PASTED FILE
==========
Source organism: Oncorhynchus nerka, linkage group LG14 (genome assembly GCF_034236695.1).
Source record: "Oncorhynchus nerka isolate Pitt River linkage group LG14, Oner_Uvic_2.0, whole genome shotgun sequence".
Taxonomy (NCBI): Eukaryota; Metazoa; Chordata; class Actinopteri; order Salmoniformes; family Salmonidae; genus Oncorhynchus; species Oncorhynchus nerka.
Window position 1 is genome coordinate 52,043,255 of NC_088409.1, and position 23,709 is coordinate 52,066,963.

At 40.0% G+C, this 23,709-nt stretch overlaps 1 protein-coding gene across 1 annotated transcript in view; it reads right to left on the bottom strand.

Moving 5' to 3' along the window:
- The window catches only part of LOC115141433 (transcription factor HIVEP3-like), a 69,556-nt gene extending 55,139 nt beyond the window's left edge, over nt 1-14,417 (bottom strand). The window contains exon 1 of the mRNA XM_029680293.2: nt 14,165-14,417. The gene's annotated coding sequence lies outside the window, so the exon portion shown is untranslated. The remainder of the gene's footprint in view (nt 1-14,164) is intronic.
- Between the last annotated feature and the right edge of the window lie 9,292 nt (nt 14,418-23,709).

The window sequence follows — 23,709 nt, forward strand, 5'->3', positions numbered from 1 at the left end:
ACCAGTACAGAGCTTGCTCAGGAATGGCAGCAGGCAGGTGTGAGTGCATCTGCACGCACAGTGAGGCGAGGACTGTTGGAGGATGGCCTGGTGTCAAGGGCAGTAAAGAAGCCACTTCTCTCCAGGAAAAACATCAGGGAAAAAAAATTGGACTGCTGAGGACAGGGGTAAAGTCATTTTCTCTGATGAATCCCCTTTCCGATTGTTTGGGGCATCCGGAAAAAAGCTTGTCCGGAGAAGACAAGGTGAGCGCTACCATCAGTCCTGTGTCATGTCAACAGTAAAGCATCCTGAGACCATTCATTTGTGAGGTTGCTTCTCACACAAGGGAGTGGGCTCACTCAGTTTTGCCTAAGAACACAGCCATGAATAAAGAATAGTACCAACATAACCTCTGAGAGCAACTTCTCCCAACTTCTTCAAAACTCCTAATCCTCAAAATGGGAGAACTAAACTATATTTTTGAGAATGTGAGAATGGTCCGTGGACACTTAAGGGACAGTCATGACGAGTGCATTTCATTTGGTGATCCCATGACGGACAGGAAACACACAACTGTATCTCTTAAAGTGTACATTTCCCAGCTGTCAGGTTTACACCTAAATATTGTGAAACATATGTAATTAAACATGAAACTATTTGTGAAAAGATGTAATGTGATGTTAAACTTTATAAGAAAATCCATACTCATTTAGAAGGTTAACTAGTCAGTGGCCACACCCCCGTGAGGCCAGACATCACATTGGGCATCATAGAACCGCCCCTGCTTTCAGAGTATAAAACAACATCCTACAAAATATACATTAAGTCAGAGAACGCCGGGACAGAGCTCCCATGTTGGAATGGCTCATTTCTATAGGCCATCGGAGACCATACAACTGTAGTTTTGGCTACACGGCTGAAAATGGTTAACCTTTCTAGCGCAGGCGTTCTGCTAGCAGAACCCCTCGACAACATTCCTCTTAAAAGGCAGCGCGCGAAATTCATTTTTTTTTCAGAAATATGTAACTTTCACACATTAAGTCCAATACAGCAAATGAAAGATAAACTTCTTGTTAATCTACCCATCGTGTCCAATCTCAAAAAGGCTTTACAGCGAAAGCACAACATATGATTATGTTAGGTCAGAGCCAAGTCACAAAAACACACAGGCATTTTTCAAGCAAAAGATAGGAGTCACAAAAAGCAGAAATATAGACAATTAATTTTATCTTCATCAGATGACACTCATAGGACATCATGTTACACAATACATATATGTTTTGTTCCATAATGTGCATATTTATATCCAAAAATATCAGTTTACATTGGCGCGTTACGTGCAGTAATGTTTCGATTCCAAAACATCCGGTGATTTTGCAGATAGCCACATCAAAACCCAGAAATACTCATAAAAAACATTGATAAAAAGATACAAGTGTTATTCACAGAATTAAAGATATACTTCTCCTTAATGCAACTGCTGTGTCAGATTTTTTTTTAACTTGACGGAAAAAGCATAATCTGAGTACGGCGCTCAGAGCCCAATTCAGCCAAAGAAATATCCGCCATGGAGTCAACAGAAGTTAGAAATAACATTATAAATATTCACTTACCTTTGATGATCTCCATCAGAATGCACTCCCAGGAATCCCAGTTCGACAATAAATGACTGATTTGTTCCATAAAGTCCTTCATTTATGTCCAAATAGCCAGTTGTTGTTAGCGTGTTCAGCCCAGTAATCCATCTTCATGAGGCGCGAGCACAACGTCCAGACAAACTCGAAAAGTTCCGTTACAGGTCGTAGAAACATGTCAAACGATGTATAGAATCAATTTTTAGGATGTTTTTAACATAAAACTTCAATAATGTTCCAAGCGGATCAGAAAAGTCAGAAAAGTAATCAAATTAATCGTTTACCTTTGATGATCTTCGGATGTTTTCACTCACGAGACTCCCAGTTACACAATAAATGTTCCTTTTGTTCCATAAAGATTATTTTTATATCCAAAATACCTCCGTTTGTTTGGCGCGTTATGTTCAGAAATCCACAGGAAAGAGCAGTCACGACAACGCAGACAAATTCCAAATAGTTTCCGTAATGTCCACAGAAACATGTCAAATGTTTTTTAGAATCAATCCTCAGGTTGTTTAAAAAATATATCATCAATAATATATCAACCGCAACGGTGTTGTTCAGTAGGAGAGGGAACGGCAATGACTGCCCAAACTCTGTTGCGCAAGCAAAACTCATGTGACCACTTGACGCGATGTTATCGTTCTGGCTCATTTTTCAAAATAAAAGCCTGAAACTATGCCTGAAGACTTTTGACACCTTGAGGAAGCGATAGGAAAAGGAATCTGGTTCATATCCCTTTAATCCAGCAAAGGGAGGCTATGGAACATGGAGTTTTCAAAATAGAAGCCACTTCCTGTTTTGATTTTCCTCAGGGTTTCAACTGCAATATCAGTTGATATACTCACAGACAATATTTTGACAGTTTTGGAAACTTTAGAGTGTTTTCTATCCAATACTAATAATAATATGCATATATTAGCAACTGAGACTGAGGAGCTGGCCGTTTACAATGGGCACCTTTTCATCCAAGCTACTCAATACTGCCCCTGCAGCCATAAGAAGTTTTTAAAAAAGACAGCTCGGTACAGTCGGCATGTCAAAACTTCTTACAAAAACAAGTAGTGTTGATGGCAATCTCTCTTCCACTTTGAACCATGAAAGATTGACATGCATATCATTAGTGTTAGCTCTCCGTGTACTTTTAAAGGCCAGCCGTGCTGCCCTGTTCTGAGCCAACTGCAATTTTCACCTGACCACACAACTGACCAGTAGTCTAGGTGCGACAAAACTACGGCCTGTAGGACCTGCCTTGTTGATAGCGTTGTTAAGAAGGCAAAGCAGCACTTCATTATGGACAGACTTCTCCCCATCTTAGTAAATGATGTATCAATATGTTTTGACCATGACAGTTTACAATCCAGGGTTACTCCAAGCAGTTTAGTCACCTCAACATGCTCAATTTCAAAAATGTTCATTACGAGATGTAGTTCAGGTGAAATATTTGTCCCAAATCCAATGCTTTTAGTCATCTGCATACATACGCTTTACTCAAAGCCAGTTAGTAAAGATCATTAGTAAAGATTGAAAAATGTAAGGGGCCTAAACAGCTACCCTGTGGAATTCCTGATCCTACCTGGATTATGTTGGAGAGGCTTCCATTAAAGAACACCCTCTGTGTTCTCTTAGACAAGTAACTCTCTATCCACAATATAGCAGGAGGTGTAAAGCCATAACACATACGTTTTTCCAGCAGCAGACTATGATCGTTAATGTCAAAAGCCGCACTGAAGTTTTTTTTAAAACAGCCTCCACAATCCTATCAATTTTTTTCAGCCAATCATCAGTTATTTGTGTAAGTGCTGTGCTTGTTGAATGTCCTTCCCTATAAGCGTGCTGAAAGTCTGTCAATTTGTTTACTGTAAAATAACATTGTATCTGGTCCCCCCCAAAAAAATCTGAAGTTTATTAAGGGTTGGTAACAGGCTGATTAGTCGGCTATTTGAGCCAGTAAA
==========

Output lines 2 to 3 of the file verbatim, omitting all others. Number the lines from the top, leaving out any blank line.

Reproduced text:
Source record: "Oncorhynchus nerka isolate Pitt River linkage group LG14, Oner_Uvic_2.0, whole genome shotgun sequence".
Taxonomy (NCBI): Eukaryota; Metazoa; Chordata; class Actinopteri; order Salmoniformes; family Salmonidae; genus Oncorhynchus; species Oncorhynchus nerka.